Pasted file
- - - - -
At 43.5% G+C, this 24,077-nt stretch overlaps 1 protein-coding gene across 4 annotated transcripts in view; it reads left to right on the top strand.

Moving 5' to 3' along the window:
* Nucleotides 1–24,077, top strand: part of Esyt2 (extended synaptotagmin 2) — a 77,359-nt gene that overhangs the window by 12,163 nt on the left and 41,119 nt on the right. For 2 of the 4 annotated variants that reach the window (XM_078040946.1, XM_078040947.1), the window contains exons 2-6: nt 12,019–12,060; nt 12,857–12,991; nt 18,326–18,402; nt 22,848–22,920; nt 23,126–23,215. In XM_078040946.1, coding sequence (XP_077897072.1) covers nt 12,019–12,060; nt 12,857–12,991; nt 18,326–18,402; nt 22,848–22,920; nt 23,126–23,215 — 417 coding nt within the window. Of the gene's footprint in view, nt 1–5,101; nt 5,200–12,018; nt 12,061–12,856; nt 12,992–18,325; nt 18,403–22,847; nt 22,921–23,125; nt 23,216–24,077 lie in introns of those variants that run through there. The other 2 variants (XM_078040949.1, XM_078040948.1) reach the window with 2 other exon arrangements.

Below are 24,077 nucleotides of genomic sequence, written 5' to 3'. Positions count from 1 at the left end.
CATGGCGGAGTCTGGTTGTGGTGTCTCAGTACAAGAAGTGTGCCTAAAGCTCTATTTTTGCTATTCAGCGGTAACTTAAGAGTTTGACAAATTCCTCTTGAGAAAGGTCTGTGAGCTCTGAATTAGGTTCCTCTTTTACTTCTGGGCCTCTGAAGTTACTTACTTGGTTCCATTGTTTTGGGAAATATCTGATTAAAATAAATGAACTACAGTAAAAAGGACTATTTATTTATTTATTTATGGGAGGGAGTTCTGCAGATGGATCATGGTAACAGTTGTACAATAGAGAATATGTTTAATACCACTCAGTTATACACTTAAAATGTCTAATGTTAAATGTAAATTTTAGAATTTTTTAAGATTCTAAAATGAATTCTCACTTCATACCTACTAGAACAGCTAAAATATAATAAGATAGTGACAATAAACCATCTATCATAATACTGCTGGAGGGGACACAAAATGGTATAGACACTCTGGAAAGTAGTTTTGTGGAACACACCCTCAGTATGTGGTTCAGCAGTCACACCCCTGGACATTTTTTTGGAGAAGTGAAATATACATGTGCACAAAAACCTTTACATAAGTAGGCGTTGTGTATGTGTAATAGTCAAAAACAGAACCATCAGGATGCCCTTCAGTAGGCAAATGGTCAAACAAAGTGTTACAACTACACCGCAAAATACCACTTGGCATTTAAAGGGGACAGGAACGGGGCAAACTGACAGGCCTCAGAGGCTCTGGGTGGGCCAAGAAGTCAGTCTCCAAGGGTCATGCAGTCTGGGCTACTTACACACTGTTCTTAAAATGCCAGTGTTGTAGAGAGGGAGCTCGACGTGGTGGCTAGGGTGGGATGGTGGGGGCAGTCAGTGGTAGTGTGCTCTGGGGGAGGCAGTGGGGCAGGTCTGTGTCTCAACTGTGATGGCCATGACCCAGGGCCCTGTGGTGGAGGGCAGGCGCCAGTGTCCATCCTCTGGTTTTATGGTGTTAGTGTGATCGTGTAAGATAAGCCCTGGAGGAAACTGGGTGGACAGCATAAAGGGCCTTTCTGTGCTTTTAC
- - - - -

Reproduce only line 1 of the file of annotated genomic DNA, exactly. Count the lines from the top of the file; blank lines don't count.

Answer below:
At 43.5% G+C, this 24,077-nt stretch overlaps 1 protein-coding gene across 4 annotated transcripts in view; it reads left to right on the top strand.